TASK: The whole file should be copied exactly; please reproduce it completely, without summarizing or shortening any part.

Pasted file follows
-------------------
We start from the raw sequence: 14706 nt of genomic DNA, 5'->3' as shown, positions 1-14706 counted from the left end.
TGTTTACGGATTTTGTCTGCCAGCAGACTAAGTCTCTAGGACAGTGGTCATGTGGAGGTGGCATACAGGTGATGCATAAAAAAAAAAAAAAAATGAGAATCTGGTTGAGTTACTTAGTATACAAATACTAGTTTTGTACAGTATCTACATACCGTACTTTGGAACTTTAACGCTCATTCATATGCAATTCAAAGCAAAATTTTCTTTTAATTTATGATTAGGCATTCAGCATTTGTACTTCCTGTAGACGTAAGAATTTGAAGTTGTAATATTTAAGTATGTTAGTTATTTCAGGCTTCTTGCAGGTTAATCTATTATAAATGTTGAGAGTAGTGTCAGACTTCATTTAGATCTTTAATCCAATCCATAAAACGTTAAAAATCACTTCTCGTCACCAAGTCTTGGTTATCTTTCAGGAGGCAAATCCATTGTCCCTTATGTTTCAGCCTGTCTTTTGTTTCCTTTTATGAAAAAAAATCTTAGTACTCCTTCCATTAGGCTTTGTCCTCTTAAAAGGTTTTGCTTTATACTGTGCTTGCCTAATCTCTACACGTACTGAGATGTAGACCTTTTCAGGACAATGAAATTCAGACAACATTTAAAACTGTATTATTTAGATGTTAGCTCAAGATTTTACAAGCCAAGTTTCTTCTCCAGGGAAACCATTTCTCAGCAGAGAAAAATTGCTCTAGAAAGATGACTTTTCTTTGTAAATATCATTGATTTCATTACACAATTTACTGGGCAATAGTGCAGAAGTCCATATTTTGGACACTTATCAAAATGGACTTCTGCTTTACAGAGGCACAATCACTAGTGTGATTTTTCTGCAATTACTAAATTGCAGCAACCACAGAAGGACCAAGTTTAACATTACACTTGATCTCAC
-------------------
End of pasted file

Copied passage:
We start from the raw sequence: 14706 nt of genomic DNA, 5'->3' as shown, positions 1-14706 counted from the left end.
TGTTTACGGATTTTGTCTGCCAGCAGACTAAGTCTCTAGGACAGTGGTCATGTGGAGGTGGCATACAGGTGATGCATAAAAAAAAAAAAAAAATGAGAATCTGGTTGAGTTACTTAGTATACAAATACTAGTTTTGTACAGTATCTACATACCGTACTTTGGAACTTTAACGCTCATTCATATGCAATTCAAAGCAAAATTTTCTTTTAATTTATGATTAGGCATTCAGCATTTGTACTTCCTGTAGACGTAAGAATTTGAAGTTGTAATATTTAAGTATGTTAGTTATTTCAGGCTTCTTGCAGGTTAATCTATTATAAATGTTGAGAGTAGTGTCAGACTTCATTTAGATCTTTAATCCAATCCATAAAACGTTAAAAATCACTTCTCGTCACCAAGTCTTGGTTATCTTTCAGGAGGCAAATCCATTGTCCCTTATGTTTCAGCCTGTCTTTTGTTTCCTTTTATGAAAAAAAATCTTAGTACTCCTTCCATTAGGCTTTGTCCTCTTAAAAGGTTTTGCTTTATACTGTGCTTGCCTAATCTCTACACGTACTGAGATGTAGACCTTTTCAGGACAATGAAATTCAGACAACATTTAAAACTGTATTATTTAGATGTTAGCTCAAGATTTTACAAGCCAAGTTTCTTCTCCAGGGAAACCATTTCTCAGCAGAGAAAAATTGCTCTAGAAAGATGACTTTTCTTTGTAAATATCATTGATTTCATTACACAATTTACTGGGCAATAGTGCAGAAGTCCATATTTTGGACACTTATCAAAATGGACTTCTGCTTTACAGAGGCACAATCACTAGTGTGATTTTTCTGCAATTACTAAATTGCAGCAACCACAGAAGGACCAAGTTTAACATTACACTTGATCTCAC